Duke Nukem 3D starts with our hero stepping onto the streets of LA, near a cinema and… That’s actually as much of the game as I need to describe today. Something as simple as a street was, in 1995, rather novel.

First Person shooters – or Doom Clones as we called them back then – usually went for some sort of scifi or fantasy setting. Their environments were also a bit abstract in nature. Collections of rooms and corridors with a general theme but not an immediately identifiable purpose. They could still be impressive or atmospheric. You just couldn’t tell why they existed or what was meant to happen there. So maps were, ultimately, just geometry and textures.

In Doom we ran around a Mars base comprised of sludge pits, and rooms of computer monitors, and big empty courtyards. Dark Forces gave us star destroyers, which was cool, but aside from a few key locations like the bridge or a hanger there would be a string of rather pointless rooms. In Heretic we invaded, I dunno, a wizard’s lair or something? You can pretty much draw anything you want in a 1994 game engine, put stone and wood textures on it and some angry skeletons in the entrance, then say a wizard lives here.

To its credit, Doom 2 did have a “downtown” level of city streets, but it wasn’t particularly successful. It didn’t have the sort of detail required. It was also hampered by the inability to do one floor directly above another, which pretty much stops it from creating an entire realistic building, exterior and interior. We could make allowances for the city being in a ruined, post-apocalyptic state. Still the buildings were basically just weird hollowed-out cubes sat on a stone floor.

Perhaps that illustrates the problem with trying for the real world, in an early shooter. The developers knew they weren’t yet capable of recreating it convincingly. So it was a safer bet to go for spaceships or wizard towers, the sort of place we’re not going to immediately compare to experiences from our everyday lives.

[edit: I suppose I should mention that Wolfenstein 3D was based on the second world war, but with its early, primitive engine it was basically just a bunch of mazes]

So this is something that made Duke so revolutionary from the start. Sure it still had a goofy scifi theme, but it was clearly taking place here, on earth. It featured locations like city streets, hotels and stadiums. The sort of place that many urban dwellers would find a short distance from their home. It’s one of the first shooters I know of that showed us the genre could work in (relatively) realistic setting, without needing to go to space.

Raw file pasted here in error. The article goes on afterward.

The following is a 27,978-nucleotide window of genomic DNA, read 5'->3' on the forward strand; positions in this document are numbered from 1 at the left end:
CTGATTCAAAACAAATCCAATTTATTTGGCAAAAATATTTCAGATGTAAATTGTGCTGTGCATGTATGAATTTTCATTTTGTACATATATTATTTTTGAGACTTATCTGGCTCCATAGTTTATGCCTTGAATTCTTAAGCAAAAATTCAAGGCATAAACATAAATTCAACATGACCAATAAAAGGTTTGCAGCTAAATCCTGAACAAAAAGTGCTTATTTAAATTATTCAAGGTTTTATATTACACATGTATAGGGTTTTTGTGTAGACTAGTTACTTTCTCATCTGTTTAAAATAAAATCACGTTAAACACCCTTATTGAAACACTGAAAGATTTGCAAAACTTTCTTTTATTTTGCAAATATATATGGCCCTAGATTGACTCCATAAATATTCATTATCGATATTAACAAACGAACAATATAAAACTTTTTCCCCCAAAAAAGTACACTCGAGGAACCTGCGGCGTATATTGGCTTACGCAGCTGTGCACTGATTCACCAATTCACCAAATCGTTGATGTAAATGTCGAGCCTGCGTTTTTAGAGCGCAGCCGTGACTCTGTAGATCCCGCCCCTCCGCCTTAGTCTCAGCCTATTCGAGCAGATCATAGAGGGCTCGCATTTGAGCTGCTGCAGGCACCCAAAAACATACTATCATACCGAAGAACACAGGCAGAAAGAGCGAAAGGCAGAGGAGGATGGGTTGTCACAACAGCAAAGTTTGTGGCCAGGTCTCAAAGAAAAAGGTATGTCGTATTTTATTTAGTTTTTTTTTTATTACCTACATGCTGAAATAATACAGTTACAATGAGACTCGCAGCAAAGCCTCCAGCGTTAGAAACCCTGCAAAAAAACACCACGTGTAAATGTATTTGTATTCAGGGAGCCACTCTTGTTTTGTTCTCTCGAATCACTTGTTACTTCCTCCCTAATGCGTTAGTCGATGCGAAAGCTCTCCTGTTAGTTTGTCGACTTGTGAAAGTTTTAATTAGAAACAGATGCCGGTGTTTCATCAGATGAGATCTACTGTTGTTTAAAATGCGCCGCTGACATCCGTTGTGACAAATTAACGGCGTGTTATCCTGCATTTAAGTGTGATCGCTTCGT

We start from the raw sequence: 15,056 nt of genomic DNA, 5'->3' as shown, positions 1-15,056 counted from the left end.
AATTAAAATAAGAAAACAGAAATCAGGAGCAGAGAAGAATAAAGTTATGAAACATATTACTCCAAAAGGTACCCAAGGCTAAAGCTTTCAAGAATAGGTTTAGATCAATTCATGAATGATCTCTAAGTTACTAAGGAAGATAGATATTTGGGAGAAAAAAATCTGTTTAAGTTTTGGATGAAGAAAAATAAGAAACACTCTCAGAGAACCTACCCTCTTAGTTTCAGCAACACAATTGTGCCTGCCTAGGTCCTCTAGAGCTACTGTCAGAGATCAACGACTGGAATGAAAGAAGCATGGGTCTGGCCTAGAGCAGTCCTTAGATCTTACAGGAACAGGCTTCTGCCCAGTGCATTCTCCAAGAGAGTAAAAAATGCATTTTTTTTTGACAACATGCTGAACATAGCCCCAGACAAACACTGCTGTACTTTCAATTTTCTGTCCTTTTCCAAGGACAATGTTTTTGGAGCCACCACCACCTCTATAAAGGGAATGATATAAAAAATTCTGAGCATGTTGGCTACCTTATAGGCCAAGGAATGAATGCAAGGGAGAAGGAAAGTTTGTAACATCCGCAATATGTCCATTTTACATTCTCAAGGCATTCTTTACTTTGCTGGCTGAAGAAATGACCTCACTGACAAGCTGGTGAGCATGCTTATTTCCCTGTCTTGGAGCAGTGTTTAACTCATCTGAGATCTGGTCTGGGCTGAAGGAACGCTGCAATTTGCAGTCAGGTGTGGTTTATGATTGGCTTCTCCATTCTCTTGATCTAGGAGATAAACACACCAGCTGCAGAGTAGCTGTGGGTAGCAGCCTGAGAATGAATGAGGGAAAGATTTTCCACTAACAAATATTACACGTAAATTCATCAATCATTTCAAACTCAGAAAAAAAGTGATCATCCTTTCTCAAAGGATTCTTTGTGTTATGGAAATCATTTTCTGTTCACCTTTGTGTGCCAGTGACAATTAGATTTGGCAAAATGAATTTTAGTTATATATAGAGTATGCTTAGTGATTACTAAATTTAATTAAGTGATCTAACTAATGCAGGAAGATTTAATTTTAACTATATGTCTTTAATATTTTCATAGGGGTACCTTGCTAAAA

Part of this was achieved by textures and level geometry (it could do “floors above floors”). Another factor was detailing, all kinds of little features that bring a place to life. Many of which were interactive.

You could walk into a bar, and it obviously was a bar. There was a counter with a cash register, and glass bottles (that you could smash). Magazines littered tables. You could walk up to a pool table and scatter the balls. A door would lead to the bathroom and you could burst in on the stall (rudely interrupting an alien lizard trooper). Then break the toilet.

Of course, there is the matter of that cinema I mentioned being, ahem, a porno cinema. Meanwhile the second level had a strip club (“shake it baby”). So, yeah, several of these “real world” locations were draped in seediness. Since I was a teenager when I first played, let’s not pretend the pixellated smut wasn’t also getting my attention.

Also I would never claim that all shooters should go down this path. Indeed all the war-themed games since Medal of Honor and Call of Duty have probably overdone urban grime. Conversely Unreal was memorable for its hazy, colourful alien world. There will always be plenty of room for imaginative settings that are fanciful or magical.

Still, back in 1995 it was a fascinating new experience just to have a shootout in a bar.